Agri Business

‘Farm mechanisation is convenient, cost-effective'

A. J. Vinayak Mangalore | Updated on March 12, 2018

Cheaper and faster: Training being given for mechanised paddy transplantation.   -  Business Line

If you are a trekker and on an expedition, to Gadaikallu hill (also known as Jamalabad) in Belthangady taluk of Dakshina Kannada district you need to cross a narrow bridge leading to the base point.

After crossing the bridge, if you take right turn a kilometer-and-half prior to the base point and walk a little distance you would get a picturesque view of the entire Kudremukh range from a vast green paddy field. On the boundary of the paddy field there, you see two houses with Mangalore-tile roof.

Though climbing the difficult stretches of Gadaikallu may be easier for Mr Ajith Kumar Ariga (who lives in one such house), but same thing cannot be said about farming in the above mentioned paddy field.

The main reason for this situation is the shortage of farm labour in the region. The 51-year-old Ariga did not even bother to think about mechanisation in his paddy field and arecanut plantation till a decade ago, as he could get enough people for these activities.

Explaining the problems related to labour shortage to this reporter on a visit organised by the Karnataka Information Department to his field recently, Mr Ariga said that most part of his farming activities, ranging from paddy to arecanut cultivation, are now dependent on mechanisation.

“Since the past 10 years I have been facing difficulties in finding workers for carrying out farming activities,” he said.

Showing ‘Jaya' and ‘Rashi' varieties of paddy planted on his two-acre land, he said this rabi season, he had to bring a paddy transplanter and a mechanised weeder to transplant and to remove weeds in his field. After seeing its performance at the District Agriculture Training Centre at Belthangady town, he thought it fit to give a try at his field also. The centre provided him the transplanter without charging any rent. He had to bear just the transportation cost from the centre to his farm and back.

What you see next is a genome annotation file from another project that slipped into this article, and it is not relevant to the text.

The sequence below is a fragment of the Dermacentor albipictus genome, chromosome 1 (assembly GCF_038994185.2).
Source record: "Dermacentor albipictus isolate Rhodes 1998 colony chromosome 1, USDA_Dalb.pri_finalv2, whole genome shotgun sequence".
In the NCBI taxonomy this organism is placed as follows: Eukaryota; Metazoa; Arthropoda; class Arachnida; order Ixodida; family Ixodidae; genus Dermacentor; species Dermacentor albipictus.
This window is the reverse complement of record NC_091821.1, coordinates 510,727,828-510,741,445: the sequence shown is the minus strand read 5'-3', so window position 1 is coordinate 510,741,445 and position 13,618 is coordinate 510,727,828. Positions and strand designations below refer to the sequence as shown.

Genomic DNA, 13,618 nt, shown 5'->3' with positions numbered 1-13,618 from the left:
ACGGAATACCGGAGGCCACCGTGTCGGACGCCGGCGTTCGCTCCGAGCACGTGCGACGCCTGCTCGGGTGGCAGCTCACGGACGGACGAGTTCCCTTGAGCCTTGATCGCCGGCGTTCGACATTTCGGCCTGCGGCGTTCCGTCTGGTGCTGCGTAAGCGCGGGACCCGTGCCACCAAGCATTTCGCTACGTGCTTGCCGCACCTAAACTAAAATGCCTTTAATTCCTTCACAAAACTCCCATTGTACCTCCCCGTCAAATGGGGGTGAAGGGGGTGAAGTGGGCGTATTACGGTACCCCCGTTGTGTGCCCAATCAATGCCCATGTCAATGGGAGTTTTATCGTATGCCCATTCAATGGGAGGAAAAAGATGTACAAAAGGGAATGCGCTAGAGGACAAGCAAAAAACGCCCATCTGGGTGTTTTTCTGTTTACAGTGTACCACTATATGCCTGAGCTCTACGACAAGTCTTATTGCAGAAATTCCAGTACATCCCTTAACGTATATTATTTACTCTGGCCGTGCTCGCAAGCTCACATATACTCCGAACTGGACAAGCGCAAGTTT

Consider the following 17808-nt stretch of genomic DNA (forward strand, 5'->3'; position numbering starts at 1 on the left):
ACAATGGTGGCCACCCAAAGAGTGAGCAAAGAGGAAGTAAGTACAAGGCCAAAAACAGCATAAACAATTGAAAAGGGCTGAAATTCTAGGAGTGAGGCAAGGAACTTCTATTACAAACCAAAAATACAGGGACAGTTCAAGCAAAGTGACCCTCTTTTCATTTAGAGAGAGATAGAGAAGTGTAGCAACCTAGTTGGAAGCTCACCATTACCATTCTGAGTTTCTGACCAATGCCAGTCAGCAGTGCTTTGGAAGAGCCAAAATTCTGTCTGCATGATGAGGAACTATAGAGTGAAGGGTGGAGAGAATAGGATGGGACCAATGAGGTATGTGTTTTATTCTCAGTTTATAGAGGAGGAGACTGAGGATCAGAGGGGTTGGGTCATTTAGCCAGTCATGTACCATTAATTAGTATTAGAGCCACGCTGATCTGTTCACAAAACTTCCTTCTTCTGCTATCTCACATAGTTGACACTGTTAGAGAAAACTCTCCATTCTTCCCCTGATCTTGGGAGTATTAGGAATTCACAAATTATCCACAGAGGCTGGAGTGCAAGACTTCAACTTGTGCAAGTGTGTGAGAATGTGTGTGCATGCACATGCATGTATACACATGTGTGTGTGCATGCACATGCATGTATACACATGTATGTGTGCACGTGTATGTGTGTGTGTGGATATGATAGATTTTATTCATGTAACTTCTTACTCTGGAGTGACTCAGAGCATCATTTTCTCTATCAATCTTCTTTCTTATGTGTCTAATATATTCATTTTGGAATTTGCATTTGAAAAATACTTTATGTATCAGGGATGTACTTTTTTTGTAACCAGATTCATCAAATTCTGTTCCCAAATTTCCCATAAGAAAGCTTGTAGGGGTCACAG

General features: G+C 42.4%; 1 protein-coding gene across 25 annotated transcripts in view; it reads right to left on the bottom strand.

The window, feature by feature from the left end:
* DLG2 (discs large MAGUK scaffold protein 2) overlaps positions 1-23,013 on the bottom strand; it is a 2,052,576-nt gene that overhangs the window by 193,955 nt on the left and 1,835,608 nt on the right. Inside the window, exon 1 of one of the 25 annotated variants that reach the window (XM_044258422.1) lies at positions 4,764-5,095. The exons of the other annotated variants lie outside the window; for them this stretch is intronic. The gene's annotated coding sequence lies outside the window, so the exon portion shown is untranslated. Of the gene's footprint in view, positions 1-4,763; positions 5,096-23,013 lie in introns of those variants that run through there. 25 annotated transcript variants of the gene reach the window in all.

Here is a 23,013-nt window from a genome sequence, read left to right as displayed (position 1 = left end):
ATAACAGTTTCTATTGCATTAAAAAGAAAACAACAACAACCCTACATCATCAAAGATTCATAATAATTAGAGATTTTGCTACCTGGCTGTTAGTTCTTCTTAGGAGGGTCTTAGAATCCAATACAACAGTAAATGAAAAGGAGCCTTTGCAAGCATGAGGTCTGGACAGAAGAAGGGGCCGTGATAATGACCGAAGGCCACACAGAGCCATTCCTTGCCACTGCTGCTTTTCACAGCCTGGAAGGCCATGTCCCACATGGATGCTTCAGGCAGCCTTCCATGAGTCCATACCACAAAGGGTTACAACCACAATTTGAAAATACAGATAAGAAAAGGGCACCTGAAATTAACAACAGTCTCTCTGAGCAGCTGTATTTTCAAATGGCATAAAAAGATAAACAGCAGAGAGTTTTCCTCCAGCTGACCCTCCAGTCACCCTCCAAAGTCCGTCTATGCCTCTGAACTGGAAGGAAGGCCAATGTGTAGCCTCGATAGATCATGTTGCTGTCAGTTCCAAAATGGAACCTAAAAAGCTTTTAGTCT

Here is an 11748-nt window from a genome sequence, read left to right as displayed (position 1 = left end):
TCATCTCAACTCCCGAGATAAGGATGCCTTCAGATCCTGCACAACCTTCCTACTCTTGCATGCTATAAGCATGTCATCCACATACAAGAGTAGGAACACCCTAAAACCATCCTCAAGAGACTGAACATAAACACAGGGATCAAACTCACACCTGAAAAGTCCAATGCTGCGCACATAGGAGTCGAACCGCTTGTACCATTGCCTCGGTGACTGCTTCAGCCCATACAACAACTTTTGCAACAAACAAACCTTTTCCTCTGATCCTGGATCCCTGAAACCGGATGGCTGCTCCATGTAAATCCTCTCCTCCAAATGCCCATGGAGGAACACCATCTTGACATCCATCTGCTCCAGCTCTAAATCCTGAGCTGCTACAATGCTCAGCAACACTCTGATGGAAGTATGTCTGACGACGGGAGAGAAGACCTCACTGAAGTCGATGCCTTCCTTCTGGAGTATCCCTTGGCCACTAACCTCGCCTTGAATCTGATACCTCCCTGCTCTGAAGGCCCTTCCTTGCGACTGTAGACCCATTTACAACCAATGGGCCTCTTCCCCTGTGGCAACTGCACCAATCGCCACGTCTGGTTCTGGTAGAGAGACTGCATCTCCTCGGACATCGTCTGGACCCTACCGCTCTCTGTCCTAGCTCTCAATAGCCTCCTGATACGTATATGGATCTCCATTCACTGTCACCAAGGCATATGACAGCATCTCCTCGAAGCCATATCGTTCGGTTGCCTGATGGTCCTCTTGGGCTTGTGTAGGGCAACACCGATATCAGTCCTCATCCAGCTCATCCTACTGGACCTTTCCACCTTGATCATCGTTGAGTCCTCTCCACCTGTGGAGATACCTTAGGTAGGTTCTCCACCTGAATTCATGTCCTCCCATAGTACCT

“I need around 10-15 members a day for four-five days to plant paddy in my field. I have to pay each one of them around Rs 125 a day. Due to the acute shortage of farm workers, I decided to give a try to paddy transplanter and weeder this season,” he said, adding that with mechanisation he could finish the work in six hours using the services of three persons.

Expressing satisfaction over the use of these machineries for farm activities, he said they helped him save money and valuable time. The transplanter saved him around Rs 3,000 this season. Now he is thinking of using machineries for harvesting activity also. Dr G.T. Puthra, who heads the District Agriculture Training Centre of the Karnataka Government at Belthangady, observed that the experiences of people like Mr Ariga have made other farmers, who had abandoned paddy cultivation due to labour shortage, to reconsider their decisions. They are seeing the benefits of using them, he said.

Mr Ariga, who cultivates nearly 2,000 arecanut plants and around 200 coconut trees, now no more dependent on manual labour for his plantation works.

Clutching the local-made tree climber to his legs, he showed how quickly and easily he can spray copper sulphate solution to arecanut trees and harvest arecanut and coconut from the trees. Commenting on current trend of labour shortage, he said: “These days an educated person looks for an office job. The uneducated prefers jobs in the nearby cashew factories or SHG-run (self-help group) home industries units. No one wants to do labour-intensive farm jobs.” On an optimistic note he said these factors did not deter him. In stead, it made him to look at other avenues to tackle the problem.

Published on February 08, 2011

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